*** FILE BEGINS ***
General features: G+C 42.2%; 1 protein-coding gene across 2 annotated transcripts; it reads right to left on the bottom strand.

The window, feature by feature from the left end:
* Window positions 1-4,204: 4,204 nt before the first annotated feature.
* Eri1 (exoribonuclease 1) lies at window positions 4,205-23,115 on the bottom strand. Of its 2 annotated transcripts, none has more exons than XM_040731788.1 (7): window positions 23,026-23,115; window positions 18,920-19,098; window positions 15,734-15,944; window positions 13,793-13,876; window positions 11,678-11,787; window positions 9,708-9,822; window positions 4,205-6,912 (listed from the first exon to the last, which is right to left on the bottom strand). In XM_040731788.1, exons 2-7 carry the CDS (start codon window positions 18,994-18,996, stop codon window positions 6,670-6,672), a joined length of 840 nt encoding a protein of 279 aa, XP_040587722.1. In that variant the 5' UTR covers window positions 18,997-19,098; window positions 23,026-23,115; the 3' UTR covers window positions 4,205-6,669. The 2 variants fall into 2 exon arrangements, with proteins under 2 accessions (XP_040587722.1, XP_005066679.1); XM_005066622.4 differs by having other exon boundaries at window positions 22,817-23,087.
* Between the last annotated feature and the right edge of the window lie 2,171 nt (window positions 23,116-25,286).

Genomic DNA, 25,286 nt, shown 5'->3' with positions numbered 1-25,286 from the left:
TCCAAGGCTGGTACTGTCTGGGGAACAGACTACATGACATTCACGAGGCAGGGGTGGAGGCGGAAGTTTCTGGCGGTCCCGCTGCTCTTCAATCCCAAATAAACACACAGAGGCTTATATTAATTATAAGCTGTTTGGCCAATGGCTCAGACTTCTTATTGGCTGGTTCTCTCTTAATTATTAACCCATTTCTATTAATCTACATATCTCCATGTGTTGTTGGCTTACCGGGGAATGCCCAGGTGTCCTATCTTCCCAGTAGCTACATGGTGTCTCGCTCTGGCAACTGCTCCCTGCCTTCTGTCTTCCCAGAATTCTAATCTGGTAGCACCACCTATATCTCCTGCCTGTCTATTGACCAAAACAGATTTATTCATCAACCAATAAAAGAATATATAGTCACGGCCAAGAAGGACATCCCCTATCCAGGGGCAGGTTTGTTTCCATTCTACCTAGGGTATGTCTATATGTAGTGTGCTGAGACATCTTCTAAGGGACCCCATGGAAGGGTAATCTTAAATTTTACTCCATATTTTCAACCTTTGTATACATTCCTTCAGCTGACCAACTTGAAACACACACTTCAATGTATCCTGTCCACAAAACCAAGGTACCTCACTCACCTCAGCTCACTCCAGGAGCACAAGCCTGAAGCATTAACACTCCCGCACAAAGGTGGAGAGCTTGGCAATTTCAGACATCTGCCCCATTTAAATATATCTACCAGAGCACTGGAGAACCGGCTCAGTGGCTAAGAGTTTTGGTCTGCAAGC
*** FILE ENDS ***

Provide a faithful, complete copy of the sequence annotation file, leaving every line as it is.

General features: G+C 42.2%; 1 protein-coding gene across 2 annotated transcripts; it reads right to left on the bottom strand.

The window, feature by feature from the left end:
* Window positions 1-4,204: 4,204 nt before the first annotated feature.
* Eri1 (exoribonuclease 1) lies at window positions 4,205-23,115 on the bottom strand. Of its 2 annotated transcripts, none has more exons than XM_040731788.1 (7): window positions 23,026-23,115; window positions 18,920-19,098; window positions 15,734-15,944; window positions 13,793-13,876; window positions 11,678-11,787; window positions 9,708-9,822; window positions 4,205-6,912 (listed from the first exon to the last, which is right to left on the bottom strand). In XM_040731788.1, exons 2-7 carry the CDS (start codon window positions 18,994-18,996, stop codon window positions 6,670-6,672), a joined length of 840 nt encoding a protein of 279 aa, XP_040587722.1. In that variant the 5' UTR covers window positions 18,997-19,098; window positions 23,026-23,115; the 3' UTR covers window positions 4,205-6,669. The 2 variants fall into 2 exon arrangements, with proteins under 2 accessions (XP_040587722.1, XP_005066679.1); XM_005066622.4 differs by having other exon boundaries at window positions 22,817-23,087.
* Between the last annotated feature and the right edge of the window lie 2,171 nt (window positions 23,116-25,286).

Genomic DNA, 25,286 nt, shown 5'->3' with positions numbered 1-25,286 from the left:
TCCAAGGCTGGTACTGTCTGGGGAACAGACTACATGACATTCACGAGGCAGGGGTGGAGGCGGAAGTTTCTGGCGGTCCCGCTGCTCTTCAATCCCAAATAAACACACAGAGGCTTATATTAATTATAAGCTGTTTGGCCAATGGCTCAGACTTCTTATTGGCTGGTTCTCTCTTAATTATTAACCCATTTCTATTAATCTACATATCTCCATGTGTTGTTGGCTTACCGGGGAATGCCCAGGTGTCCTATCTTCCCAGTAGCTACATGGTGTCTCGCTCTGGCAACTGCTCCCTGCCTTCTGTCTTCCCAGAATTCTAATCTGGTAGCACCACCTATATCTCCTGCCTGTCTATTGACCAAAACAGATTTATTCATCAACCAATAAAAGAATATATAGTCACGGCCAAGAAGGACATCCCCTATCCAGGGGCAGGTTTGTTTCCATTCTACCTAGGGTATGTCTATATGTAGTGTGCTGAGACATCTTCTAAGGGACCCCATGGAAGGGTAATCTTAAATTTTACTCCATATTTTCAACCTTTGTATACATTCCTTCAGCTGACCAACTTGAAACACACACTTCAATGTATCCTGTCCACAAAACCAAGGTACCTCACTCACCTCAGCTCACTCCAGGAGCACAAGCCTGAAGCATTAACACTCCCGCACAAAGGTGGAGAGCTTGGCAATTTCAGACATCTGCCCCATTTAAATATATCTACCAGAGCACTGGAGAACCGGCTCAGTGGCTAAGAGTTTTGGTCTGCAAGC